About a week ago, I decided I needed to get more in touch with my geek roots. So I formatted the hard drives on my desktop machine and my laptop, and I installed Linux Mint 15 MATE edition.
I’ve created this blog in order to chronicle my experiences with Linux. There are two primary reasons for this. First, it’s possible that others who choose this path can benefit from what I’ve gone through. Second, if I ever need to wipe my hard drive and start over, this log of the things I ran into might come in very handy when I need to do it all over again.
I’m not new to Linux. Back before I bought my first Mac in 2002, I’d spent a number of years playing with Linux and FreeBSD. I loved FreeBSD! That was largely why I bought my first Mac. It was around that time when Mac OS X came out of the beta/test stage and became a usable operating system. It was based on FreeBSD and became a common topic for discussion in the FreeBSD chat rooms.
Anyway, fast-forward to last week… when I made an assessment of the things I would have to give up if I were to completely dump Windows. I was running Windows 8 on both my machines. But the only Windows software that I really relied on was Quicken and iTunes.
Lucky for me, I’ve recently spent a lot of time developing a custom budget spreadsheet that totally rules. It actually has enough functionality built into it that it can replace Quicken as my day-to-day financial tracker. Dumping Quicken has been on my to-do list for a very long time. So this was a fine opportunity.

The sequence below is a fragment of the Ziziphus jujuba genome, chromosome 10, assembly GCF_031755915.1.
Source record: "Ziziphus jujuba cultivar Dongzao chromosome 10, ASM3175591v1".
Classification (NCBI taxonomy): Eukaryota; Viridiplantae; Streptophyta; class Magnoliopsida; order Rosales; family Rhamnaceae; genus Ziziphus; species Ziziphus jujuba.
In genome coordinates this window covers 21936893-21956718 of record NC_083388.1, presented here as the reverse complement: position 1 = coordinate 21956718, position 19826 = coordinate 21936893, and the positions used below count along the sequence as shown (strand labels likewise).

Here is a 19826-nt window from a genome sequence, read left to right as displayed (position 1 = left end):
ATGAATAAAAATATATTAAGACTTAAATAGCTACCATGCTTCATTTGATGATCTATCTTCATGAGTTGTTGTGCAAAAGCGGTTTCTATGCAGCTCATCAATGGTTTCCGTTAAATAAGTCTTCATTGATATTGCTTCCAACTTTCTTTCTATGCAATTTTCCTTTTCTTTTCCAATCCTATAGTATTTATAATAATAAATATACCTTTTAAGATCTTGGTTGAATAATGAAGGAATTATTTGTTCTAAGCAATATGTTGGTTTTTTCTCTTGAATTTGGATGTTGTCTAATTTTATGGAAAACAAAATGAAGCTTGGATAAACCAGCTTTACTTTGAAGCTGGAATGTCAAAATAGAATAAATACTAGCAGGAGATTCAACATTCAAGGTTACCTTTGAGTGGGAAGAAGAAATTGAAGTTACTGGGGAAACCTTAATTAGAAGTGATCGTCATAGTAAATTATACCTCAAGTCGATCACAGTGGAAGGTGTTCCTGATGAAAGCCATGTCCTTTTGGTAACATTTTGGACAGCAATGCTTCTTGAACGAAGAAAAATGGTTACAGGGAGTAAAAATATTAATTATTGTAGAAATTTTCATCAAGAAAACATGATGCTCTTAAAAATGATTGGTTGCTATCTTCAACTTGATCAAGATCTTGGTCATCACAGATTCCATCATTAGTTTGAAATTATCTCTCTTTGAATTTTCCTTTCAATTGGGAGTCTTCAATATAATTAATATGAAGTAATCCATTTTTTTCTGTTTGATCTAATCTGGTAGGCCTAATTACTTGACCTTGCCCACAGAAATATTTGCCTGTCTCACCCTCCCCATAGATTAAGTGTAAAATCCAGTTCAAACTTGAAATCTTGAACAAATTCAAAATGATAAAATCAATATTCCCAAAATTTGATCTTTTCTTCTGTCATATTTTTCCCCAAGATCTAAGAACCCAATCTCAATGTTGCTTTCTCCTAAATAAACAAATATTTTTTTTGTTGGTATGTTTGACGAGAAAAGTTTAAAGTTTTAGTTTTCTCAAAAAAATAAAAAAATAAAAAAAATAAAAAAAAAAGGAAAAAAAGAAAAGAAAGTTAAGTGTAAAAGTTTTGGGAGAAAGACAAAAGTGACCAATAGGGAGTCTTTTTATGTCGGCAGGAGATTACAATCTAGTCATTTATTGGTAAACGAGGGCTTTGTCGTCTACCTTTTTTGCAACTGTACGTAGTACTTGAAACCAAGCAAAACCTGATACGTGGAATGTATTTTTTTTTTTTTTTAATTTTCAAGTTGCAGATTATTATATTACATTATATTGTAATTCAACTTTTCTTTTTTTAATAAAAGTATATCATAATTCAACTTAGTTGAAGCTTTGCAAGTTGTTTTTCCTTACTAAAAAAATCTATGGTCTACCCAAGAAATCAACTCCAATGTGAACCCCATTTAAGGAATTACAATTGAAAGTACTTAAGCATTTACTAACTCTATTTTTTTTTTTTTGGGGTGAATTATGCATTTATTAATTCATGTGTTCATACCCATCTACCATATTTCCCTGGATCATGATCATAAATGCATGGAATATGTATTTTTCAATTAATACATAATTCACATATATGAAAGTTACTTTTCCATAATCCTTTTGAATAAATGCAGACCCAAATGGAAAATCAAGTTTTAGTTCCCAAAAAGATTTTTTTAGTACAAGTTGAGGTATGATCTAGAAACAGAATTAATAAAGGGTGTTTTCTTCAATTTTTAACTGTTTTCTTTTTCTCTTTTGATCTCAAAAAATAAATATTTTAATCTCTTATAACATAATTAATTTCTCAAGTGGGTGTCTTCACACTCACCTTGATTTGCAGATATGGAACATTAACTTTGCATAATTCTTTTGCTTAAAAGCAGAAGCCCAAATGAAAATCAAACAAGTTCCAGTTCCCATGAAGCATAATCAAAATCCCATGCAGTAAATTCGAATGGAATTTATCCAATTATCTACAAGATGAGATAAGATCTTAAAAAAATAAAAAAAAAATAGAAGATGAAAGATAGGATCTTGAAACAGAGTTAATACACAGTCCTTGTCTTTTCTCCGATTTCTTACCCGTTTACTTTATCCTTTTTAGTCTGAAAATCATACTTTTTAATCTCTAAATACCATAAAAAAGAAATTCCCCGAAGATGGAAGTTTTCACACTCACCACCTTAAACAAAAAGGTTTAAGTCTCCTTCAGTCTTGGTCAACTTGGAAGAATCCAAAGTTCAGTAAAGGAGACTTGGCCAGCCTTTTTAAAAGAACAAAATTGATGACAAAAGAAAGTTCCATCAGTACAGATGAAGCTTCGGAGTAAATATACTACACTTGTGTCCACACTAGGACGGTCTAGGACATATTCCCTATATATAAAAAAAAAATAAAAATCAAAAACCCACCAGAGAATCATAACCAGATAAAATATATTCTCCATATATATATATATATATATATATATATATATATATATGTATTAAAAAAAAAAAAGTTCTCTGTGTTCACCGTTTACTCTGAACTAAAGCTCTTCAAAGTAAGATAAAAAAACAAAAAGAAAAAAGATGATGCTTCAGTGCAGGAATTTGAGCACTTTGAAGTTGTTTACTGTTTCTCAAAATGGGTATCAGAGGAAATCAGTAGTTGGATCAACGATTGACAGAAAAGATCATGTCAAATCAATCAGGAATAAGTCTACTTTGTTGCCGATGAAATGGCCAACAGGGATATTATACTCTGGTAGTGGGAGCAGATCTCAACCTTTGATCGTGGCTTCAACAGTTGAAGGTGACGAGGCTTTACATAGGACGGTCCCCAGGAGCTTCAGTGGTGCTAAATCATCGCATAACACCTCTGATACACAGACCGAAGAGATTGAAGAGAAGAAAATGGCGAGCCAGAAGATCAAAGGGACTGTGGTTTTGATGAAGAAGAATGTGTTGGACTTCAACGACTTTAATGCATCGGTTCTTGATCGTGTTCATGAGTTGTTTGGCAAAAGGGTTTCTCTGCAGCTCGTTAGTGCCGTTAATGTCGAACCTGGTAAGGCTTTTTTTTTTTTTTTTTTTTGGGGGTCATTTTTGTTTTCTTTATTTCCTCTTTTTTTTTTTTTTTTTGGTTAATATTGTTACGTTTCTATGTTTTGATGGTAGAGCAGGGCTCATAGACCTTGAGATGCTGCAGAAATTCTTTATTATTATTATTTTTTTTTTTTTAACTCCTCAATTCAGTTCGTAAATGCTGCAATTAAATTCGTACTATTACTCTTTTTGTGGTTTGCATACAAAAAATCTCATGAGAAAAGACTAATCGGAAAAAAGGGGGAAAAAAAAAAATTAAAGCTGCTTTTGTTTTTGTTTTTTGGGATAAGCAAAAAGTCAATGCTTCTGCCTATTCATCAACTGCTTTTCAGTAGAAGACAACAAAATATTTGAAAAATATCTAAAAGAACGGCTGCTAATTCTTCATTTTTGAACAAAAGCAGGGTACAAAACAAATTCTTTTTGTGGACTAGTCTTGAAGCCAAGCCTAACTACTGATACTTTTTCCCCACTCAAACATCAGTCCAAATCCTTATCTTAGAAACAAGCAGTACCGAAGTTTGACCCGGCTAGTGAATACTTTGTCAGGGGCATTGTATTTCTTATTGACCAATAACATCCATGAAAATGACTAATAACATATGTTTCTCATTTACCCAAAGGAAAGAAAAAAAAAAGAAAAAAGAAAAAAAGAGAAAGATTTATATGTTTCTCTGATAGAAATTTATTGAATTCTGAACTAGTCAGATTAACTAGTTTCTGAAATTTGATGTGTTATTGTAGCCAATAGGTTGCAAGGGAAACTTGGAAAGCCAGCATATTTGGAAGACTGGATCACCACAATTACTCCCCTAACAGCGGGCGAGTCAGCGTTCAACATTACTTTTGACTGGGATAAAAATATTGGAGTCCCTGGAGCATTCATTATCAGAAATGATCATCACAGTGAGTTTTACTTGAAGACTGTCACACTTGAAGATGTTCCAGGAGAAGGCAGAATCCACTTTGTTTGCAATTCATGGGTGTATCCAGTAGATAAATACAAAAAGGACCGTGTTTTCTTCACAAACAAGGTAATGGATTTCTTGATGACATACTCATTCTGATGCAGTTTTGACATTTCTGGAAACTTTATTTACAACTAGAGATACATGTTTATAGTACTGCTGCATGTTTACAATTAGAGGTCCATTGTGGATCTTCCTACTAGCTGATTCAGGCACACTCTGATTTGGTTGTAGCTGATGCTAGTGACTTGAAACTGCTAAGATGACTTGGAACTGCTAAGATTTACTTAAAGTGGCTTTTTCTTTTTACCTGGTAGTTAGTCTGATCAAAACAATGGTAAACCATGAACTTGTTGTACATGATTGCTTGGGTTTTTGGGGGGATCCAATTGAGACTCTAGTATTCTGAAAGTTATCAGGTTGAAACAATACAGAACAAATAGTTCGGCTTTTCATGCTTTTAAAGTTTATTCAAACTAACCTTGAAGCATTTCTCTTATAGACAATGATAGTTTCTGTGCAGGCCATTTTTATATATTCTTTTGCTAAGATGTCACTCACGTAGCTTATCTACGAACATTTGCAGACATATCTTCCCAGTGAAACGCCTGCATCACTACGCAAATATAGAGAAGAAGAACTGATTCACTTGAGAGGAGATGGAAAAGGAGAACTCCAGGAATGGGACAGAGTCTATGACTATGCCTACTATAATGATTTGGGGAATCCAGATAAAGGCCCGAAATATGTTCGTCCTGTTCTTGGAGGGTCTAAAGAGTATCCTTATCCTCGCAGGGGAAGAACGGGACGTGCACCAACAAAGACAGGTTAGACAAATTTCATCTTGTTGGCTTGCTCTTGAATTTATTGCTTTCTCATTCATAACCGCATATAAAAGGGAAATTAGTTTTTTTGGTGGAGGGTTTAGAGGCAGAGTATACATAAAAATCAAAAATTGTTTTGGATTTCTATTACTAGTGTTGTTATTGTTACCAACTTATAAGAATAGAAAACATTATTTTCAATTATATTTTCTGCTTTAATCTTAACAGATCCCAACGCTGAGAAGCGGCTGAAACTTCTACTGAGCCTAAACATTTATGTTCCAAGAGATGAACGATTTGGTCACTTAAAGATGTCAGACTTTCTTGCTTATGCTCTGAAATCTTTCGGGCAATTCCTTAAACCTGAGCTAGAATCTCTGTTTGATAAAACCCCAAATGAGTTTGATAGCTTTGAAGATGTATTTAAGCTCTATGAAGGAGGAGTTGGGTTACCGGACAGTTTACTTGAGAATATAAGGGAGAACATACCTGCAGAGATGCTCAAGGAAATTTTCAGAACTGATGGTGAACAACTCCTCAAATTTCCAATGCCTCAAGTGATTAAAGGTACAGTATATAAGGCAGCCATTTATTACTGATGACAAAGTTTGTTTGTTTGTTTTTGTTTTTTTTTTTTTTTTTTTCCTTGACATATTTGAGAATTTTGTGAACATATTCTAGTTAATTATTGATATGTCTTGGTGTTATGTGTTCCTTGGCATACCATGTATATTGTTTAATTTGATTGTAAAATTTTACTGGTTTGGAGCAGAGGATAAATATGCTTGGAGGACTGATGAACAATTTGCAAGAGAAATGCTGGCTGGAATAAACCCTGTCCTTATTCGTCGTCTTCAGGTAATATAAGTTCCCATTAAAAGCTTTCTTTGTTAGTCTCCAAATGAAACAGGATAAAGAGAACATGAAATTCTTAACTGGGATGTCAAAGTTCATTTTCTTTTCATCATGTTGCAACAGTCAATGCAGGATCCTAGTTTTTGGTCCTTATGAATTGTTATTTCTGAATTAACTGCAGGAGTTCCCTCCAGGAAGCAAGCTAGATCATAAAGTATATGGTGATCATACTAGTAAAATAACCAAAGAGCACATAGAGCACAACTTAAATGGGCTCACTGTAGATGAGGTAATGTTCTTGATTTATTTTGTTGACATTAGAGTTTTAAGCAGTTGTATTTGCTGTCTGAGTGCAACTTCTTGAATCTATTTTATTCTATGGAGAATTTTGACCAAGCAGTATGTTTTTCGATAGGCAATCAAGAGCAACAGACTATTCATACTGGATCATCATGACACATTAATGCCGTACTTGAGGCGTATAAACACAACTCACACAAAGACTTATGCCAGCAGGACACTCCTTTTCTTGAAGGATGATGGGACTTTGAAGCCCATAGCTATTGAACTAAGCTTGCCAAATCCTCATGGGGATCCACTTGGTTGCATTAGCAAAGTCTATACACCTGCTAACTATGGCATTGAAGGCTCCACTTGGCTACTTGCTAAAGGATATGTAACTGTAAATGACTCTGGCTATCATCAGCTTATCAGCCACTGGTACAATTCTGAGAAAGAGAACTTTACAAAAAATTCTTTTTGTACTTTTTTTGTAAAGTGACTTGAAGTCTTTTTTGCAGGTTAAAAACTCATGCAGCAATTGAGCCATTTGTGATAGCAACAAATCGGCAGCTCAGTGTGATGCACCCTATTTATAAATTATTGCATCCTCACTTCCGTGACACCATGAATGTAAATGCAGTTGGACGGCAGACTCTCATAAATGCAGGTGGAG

Regarding iTunes. I initially tried the Linux music program that came with Linux Mint called Banshee. But it apparently could not handle the MP3 tags on about 500 of my songs. So after importing all my music there were roughly 500 tracks where it did not know the artist, the album, or the track number. Repairing that would be a pretty big job.
Then my wife came up with a brilliant idea. She suggested I create an account on her Windows 8 machine and import my music into iTunes there. Then I can use that account when I want to sync my iPod or stream to the Apple TV in the front room. Sweet! Problem solved!
I don’t actually need iTunes to play my music library on a day-to-day basis because I use Google Play Music. My entire music library has already been uploaded there (for free). I can play anything I own from any web browser or mobile android device (gotta love that).
I also have Oracle’s free VirtualBox software installed on both my Linux machines. And each one has a VM with Windows 7 installed. This is just in case I run into something I can’t do without Windows. Although I’m pretty sure I won’t have that need.